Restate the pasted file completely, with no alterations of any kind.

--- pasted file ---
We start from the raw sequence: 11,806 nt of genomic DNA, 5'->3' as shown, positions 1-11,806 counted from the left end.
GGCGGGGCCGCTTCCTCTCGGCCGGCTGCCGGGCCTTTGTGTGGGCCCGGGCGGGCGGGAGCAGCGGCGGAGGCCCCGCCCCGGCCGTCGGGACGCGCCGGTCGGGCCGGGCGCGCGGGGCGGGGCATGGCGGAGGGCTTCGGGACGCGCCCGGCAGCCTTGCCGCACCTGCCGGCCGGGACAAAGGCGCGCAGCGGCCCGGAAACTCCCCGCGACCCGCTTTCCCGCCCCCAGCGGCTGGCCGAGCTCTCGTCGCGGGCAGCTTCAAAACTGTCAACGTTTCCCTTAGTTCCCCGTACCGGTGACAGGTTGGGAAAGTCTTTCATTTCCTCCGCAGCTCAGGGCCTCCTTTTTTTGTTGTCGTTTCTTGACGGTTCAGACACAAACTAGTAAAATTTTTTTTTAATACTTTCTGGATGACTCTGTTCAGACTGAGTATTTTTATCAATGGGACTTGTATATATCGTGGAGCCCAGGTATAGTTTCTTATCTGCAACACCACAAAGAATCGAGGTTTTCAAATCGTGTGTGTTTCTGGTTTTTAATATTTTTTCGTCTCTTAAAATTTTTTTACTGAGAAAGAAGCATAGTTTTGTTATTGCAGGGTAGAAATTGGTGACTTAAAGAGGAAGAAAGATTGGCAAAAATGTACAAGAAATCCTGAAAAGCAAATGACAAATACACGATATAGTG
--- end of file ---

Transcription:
We start from the raw sequence: 11,806 nt of genomic DNA, 5'->3' as shown, positions 1-11,806 counted from the left end.
GGCGGGGCCGCTTCCTCTCGGCCGGCTGCCGGGCCTTTGTGTGGGCCCGGGCGGGCGGGAGCAGCGGCGGAGGCCCCGCCCCGGCCGTCGGGACGCGCCGGTCGGGCCGGGCGCGCGGGGCGGGGCATGGCGGAGGGCTTCGGGACGCGCCCGGCAGCCTTGCCGCACCTGCCGGCCGGGACAAAGGCGCGCAGCGGCCCGGAAACTCCCCGCGACCCGCTTTCCCGCCCCCAGCGGCTGGCCGAGCTCTCGTCGCGGGCAGCTTCAAAACTGTCAACGTTTCCCTTAGTTCCCCGTACCGGTGACAGGTTGGGAAAGTCTTTCATTTCCTCCGCAGCTCAGGGCCTCCTTTTTTTGTTGTCGTTTCTTGACGGTTCAGACACAAACTAGTAAAATTTTTTTTTAATACTTTCTGGATGACTCTGTTCAGACTGAGTATTTTTATCAATGGGACTTGTATATATCGTGGAGCCCAGGTATAGTTTCTTATCTGCAACACCACAAAGAATCGAGGTTTTCAAATCGTGTGTGTTTCTGGTTTTTAATATTTTTTCGTCTCTTAAAATTTTTTTACTGAGAAAGAAGCATAGTTTTGTTATTGCAGGGTAGAAATTGGTGACTTAAAGAGGAAGAAAGATTGGCAAAAATGTACAAGAAATCCTGAAAAGCAAATGACAAATACACGATATAGTG